Calls for Unity at Rabin Memorial

Israeli Prime Minister Binyamin Netanyahu speaking at a memorial service marking 22 years since the assasination of Prime Minister Yitzchak Rabin, at Mount Herzl cemetery in Yerushalayim, Wednesday. (Marc Israel Sellem/Pool)

The 22nd anniversary of the assassination of Prime Minister Yitzhak Rabin in Israel on Wednesday once again stirred up painful memories and political antagonisms.

Israeli officials marked the day with speeches at Mount Hertzl Cemetery in Yerushalayim, where calls for national unity vied with thinly veiled criticism of the current prime minister.

Prime Minister Binyamin Netanyahu said the murder of Prime Minister Rabin requires a “condemnation of violence from whatever the source, especially if that violence is directed at public leaders.”

“The shocking murder has put us to a fundamental test of the danger of self-destruction and the destruction of democracy, and we are absolutely committed to the basic rule of democracy,” he said.

PM Netanyahu turned to Rabin’s son Yuval, who attacked him minutes earlier, and told him that “I understand your pain regarding all the slander against your father. Believe me, I understand that.”

“You turned to me, and I’m lifting the gloves,” he continued. “I call for national reconciliation and brotherhood. I have done it many times before, but in light of your moving call, I repeat this message with all my strength.”

Yuval Rabin, son of late Israeli prime minister Yitzchak Rabin speaking at a memorial service marking 22 years since the assassination of his father, held at Mount Herzl cemetery in Yerushalayim. Wednesday. (Marc Israel Sellem/Pool)

While PM Netanyahu listened, Yuval Rabin compared his father to the current prime minister, unfavorably:

“Rabin was not coddled by the High Court or by NGOs… or the media, but he did not enact legislation [referring to a bill to give a prime minister immunity from prosecution], did not abdicate his responsibilities and did not whine.”

”Incitement and division continues to devastate” Israeli society, he said, and lamented that “anyone who thinks otherwise automatically is labeled as a traitor.”

President Reuven Rivlin called the 1995 assassination “a moment in which Israeli statehood and democracy came under real danger,” adding that a “robust and lively democracy can and should allow dialogue, even it hurts.”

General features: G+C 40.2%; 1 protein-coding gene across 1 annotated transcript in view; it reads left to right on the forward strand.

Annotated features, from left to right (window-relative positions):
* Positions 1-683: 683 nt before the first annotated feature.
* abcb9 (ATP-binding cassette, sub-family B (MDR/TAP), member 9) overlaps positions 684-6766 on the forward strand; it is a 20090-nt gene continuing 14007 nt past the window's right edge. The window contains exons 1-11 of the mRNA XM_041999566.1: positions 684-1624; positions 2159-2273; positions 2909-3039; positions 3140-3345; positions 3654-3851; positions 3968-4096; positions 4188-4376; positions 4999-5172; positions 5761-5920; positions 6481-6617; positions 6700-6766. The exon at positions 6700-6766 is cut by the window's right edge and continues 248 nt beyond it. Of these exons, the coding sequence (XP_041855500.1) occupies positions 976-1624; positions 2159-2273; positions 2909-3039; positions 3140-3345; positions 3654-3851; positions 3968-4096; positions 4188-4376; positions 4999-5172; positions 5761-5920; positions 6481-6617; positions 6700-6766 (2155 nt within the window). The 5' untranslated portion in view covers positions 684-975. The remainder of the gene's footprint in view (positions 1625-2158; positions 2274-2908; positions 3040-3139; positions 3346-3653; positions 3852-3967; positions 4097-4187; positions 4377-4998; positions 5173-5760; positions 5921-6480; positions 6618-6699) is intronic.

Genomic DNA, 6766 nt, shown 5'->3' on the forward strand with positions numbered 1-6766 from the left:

“But democracy,” he adds, “cannot allow for violence, and furthermore, it must denounce violence from within.”

Meanwhile, the annual rally in Tel Aviv scheduled for Motzoei Shabbos at Rabin Square aroused controversy.

Leftist ire was aroused over a published speakers list that includes a right-wing figure who was impolitic enough to mention that Rabin had not been a paragon of political harmony and had himself contributed to divisiveness.

Esther Brot, who was evacuated from her home in Ofra earlier this year, said on Israel Radio on Wednesday morning that in the days preceding Rabin’s murder, there was “incitement on both sides,” and recalled that Rabin had called settlers “a cancer in the body of the nation.”

In response, Meretz put out a statement calling on the rally’s organizers to disinvite her.

“Stop supporting the infuriating attempt to rewrite history,” Meretz said. “Rabin was a man of the Left and the peace camp, and he was murdered as a result of direct incitement from only one side.”

MK Eitan Broshi of Zionist Camp, who was Rabin’s adviser on agricultural settlement, noted the hypocrisy of those who claim they are for peace and national unity but are not willing to have the other side of the political spectrum at the rally.

He said he finds it “strange that those who want peace and are willing to speak to our enemies are not able to accept a speech by the mayor of Efrat at the rally in memory of Rabin.”

“We can’t ignore the murder itself, which was political, or the right-wing incitement before it, but we need to mend the tears in Israeli society…Whoever wants to talk about changes in Yehudah and Shomron for a [peace] agreement, but isn’t able to hear people from there speak in the center of Tel Aviv should think again,” he said.

Members of Prime Minister Netanyahu’s right-wing coalition may attend.

MK Yehudah Glick said in a radio interveiw that “for 21 years I didn’t go, because I felt the organizers didn’t want me. In the last week, I spoke with the organizers, left-wing people and [Rabin’s daughter] Dalia Rabin, and I was convinced beyond any doubt that it’s different this time…I might go in a Likud shirt. I want to believe that this year people can come in Meretz and Likud shirts.”

Likud MK Yoav Kisch told Army Radio he might go, since it’s “not a public relations rally for left-wing organizations” and is supposed to be “a rally of bringing people closer and the unity of the people of Israel.”

Agriculture Minister Uri Ariel (Jewish Home) said that he is “concerned the speakers will forget the message of unity that was discussed, and it will turn into a left-wing rally against the Right.

“I’m debating whether to go or not, and will decide in the coming days,” Ariel said.

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